The above photo was taken in our classroom during a Public Stargaze with a guest lecturer, Les Johnson, of NASA/MSFC.
Enjoy TAO in another Language
(we have a big planet):
ORION is a local science and engineering oriented group that supports astronomy public events, field trips and lectures on current related topics. Group activities are centered in Oak Ridge and at TAO. Orion members support the Tamke Allan Observatory family nights on the first and second Saturday of each month. Monthly meetings are held at the Roane State Community College, Golf Building, Oak Ridge Campus, on third Wednesday evenings at 1900 h (7:00 PM).
Astronomers from the Oak Ridge Isochronous Observation Network (ORION) and Knoxville Observers participate in TAO Stargaze events.. TAO serves as the center for astronomy classes, optical astronomy and radio astronomy observing as well as and public stargazes on the first and third Saturdays of each month.
To subscribe to ORION news items, send an email to
TAO Pleiades Cluster Status
Radio Astronomy is one focus of our TAO activities. Here is an image of a poster showing how we are using the Itty Bitty Telescope (IBT) as part of the SARA-NRAO Radio Navigator's Group (click for full size, and we are happy to share the poster).
TAO astronomy students visited UT and built a scintillation detector containing several plastic scintillators and 4 photomultipliers. The complete cosmic ray detection system is now in place and TAO is part of the TEnnessee Cosmic ray Observatory Project (TECOP).
ORION meets RSCC-Oak Ridge Campus, Golf Bldg. on Wed., Feb. 21 at 7 pm
TAO Program for Feb. 3
7:30 PM at the observatory
Optical and Radio Astronomy -- What is Light?
Moving into First Quarter Moon - Did you see the Lunar Eclipse?
Orion High in the Sky
M42, The Great Nebula in Orion: Visible as the middle star of Orion's sword, this emission nebula looks amazing in everything from binoculars to the XX16g! Can you see the Trapezium Cluster, the 4-star system at the center of M42?
M78: Another, much fainter, emission nebula, M78, is located just left and above the left-most star in Orion's belt.
NGC 2174/2175: A large emission patch known as the Monkey Head nebula and star cluster, this interesting complex is located near the top of Orion's raised "hand". Try to spot NGC 2174/2175 under dark and clear skies using larger binoculars or a wide-field telescope.
Best Binocular Targets
Best Telescope Targets
Radio Astronomy Series:
Feb. 3, 2018: Optical and Radio Astronomy -- What is Light?
Aug. 19: Radio Astronomy 9: "Radio Astronomy: Signal bounmces from the Moon, and the Aug. 21 Eclipse"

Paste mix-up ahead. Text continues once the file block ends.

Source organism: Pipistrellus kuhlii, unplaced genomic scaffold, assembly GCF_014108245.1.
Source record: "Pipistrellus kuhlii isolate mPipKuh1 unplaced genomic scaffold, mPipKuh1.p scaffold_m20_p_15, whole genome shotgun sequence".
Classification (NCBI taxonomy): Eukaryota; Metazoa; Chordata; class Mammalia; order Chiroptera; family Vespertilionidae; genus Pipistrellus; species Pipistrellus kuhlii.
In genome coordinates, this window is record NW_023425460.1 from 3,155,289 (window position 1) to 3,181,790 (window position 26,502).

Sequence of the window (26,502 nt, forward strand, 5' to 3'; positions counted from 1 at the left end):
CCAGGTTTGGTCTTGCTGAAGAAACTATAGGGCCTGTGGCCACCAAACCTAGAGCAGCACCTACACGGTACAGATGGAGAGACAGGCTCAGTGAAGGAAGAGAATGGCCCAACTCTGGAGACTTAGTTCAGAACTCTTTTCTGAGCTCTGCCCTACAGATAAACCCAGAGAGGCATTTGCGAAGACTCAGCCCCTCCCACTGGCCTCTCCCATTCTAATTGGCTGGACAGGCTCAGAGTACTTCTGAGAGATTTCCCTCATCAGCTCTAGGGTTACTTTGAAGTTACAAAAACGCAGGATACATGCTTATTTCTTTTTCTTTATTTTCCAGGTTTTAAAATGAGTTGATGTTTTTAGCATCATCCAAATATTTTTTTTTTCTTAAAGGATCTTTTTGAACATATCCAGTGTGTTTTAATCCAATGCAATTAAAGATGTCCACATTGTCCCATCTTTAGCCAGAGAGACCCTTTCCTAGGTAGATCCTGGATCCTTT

Aug. 5: Radio Astronomy 8: "The Aug. 21 Eclipse and Radio Astronomy"
July 15: Radio Astronomy 7. "Astronomy when the Clouds Appear"
June 17: Radio Astronomy 4. "More on Radio Astronomy and EM Spectra"
Radio Astronomy 5. "How did our VLF Radios become SDR Radios?"
Radio Astronomy 6. "Radio Transmitter for GPS and Data Relay"
Radio Astronomy 3. "Data Relay from Remote Sensing Instrumentation"
May Celestial Sights
Here's a photo of our STEM teacher's group, learning "From Earth to the Stars with STEM" on Dec. 8:
Save Roane Starry Skies is in its tenth year! Founded Nov. 4, 2007
or if you have a comment or questions
Dark skies on a night in December revealed Aurora from TAO (note our weather station). Photo by Astronomy class student Robert Quinn.
The following sunset photo was taken on Astronomy Day, May 7, 2006.
Sometimes our POD actually glows. The source of the light is something that visitors are encouraged to discover.
Here are photos from Heather Fries showing the sunset, and some of our visitors.
In doing radio astronomy, TAO supports the Society of Amateur Radio Astronomers (SARA). SARA materials and ideas turned up at the TAOSON exhibits at the 2010 Rockwood Fall Festival in Rockwood, TN:
Perspectives on good astronomy occasionally appear on the Bad Astronomy Blog, at http://www.badastronomy.com/intro.html
Find the Observatory
Maryville Scouts visited us on March 5, 2016
Scoutmaster Chris brought Troop 700 from Maryville and they filled the classroom. What a group -- with questions and a lot of interest in learning how to find Jupiter (and moons) with our 8" refractor. They were already a part of the TAO action since it was one of their Eagle Scouts who built our camping area in our woods. They brought us coffee and 3 types of strudle (!) and we shared our telescopes (Thanks Jan, DR, and George), Jim Long's Spagetti, 2 kinds of bread, cookies, chips, etc. It was a beautiful evening, after those clouds cleared.